french pug
Recently found this on Facebook and it sums up my hate for people who breed these dogs perfectly.
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This is AMAZING!

For those who can’t go to the link, the following is what it says:

FYI, none of this is mine. It was posted by Bilton veterinary centre, the same one as in the picture. All credit goes to them but I felt it was important to get word out about some of the breeds of dogs that are riddled with health problems. If you own a pug that’s perfectly healthy that’s cool, but it’s doesn’t change the fact that an alarming number of short nosed (almost no nosed at this point) dogs have extreme difficulty with tasks like breathing and blinking.

 "So I am going to have a rant now and I apologise in advance if this upsets anyone, but here goes.

   Last week, I managed to reduce a lovely family to floods of tears.  They had brought their new dog in to come and see me.  There was a young lady, her husband and their two children of about 8 or 9 years old and they were all already absolutely besotted with their new pet - their first dog, and they had been planning it for several years.

   The dog was a 5-month-old French Bulldog that they had picked up from a breeder about 4 weeks previously.  They were concerned that their new dog may have “a chill” as the dog had sore runny eyes,  difficulty in eating and kept making a choking sound.  They had also noticed the dog had a “funny smell” about him. As I examined the dog it became quickly apparent what was occurring and my heart sank.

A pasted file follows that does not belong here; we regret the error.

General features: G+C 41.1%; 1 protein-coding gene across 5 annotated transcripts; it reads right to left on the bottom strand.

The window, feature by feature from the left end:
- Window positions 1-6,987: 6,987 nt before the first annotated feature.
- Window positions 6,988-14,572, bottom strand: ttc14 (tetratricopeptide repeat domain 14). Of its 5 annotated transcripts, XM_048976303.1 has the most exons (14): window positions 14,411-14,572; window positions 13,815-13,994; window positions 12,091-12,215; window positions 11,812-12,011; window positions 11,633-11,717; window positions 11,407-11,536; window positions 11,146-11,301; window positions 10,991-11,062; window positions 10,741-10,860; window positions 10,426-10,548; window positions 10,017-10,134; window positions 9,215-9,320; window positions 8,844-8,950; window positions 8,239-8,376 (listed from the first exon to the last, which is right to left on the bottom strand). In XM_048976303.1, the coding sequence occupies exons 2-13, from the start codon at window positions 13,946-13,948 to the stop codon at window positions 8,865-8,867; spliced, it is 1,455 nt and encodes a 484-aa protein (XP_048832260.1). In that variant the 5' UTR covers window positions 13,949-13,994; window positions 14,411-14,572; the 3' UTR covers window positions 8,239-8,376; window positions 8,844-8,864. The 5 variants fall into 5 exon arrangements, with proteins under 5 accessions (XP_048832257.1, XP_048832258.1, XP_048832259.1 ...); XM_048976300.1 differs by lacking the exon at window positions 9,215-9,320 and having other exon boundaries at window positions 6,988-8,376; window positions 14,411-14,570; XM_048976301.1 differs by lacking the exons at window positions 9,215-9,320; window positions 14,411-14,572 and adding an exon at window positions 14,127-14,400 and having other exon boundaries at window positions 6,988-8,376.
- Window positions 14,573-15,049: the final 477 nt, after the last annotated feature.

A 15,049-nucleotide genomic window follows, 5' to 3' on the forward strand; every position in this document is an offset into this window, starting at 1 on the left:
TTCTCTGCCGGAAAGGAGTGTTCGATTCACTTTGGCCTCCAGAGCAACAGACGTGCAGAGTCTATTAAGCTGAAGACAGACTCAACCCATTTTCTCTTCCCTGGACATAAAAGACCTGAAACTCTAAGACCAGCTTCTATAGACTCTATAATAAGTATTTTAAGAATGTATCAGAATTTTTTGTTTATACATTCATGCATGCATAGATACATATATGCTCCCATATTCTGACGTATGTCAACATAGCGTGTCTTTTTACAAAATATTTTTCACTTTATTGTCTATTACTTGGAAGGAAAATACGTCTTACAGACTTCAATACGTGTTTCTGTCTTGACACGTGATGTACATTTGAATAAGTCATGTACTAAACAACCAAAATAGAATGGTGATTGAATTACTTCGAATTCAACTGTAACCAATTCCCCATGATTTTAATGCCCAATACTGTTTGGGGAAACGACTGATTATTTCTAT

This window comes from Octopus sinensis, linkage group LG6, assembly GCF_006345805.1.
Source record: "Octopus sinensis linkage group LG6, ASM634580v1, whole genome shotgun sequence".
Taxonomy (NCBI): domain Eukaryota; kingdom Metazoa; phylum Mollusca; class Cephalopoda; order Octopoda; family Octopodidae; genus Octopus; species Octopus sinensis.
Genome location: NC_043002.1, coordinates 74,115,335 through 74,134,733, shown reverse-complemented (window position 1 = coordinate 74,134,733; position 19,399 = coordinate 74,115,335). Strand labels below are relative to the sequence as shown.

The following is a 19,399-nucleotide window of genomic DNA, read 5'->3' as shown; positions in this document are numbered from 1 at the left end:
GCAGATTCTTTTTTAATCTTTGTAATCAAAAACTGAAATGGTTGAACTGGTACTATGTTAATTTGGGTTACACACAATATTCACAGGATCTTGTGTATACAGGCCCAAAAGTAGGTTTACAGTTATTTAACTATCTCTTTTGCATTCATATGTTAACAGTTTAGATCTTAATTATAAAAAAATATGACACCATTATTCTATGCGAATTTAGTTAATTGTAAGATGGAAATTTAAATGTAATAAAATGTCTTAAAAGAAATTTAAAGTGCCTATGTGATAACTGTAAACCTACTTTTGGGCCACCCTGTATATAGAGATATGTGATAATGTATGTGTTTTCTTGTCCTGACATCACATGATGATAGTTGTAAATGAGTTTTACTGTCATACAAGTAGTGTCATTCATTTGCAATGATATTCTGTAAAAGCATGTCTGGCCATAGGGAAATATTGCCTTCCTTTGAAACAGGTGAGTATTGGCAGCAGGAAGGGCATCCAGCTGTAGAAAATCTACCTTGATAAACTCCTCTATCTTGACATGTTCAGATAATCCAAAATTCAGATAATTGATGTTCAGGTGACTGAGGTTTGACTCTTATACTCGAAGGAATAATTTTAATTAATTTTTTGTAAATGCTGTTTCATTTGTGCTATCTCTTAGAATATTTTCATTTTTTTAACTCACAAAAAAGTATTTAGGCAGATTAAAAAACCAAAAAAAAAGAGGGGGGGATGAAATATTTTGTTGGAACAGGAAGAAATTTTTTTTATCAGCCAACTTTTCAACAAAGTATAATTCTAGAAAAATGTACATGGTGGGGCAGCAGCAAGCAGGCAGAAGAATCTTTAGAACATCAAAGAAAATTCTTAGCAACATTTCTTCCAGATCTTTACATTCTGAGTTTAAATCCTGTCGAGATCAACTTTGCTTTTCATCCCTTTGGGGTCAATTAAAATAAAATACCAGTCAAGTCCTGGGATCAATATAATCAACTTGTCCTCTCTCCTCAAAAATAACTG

This dog was yet another increasingly popular “short-nosed” breed that was suffering horribly from a myriad of problems - all related to its poor breeding and its unfortunate anatomy. After the examination, I found that this dog had: 

 - Eyeballs too big for its eye sockets. So much so, that when he blinked, the eyelids didn’t fully cover the eyeballs.  (Imagine going out on a windy day and not being able to blink!) This had resulted in deep painful ulcers forming on both eyes that in the short term would require intensive treatment and could feasibly result in the rupture of one or both eyeballs. 

  - The bones forming the front of his face (the maxilla) were so squashed by virtue of this style of this breed (called the brachycephalics), that the soft-tissue structures of the throat are compressed and forced backwards -  obstructing his larynx.  Amongst other things, his soft palate was so elongated (relative to his skull) that it kept getting trapped over his wind-pipe.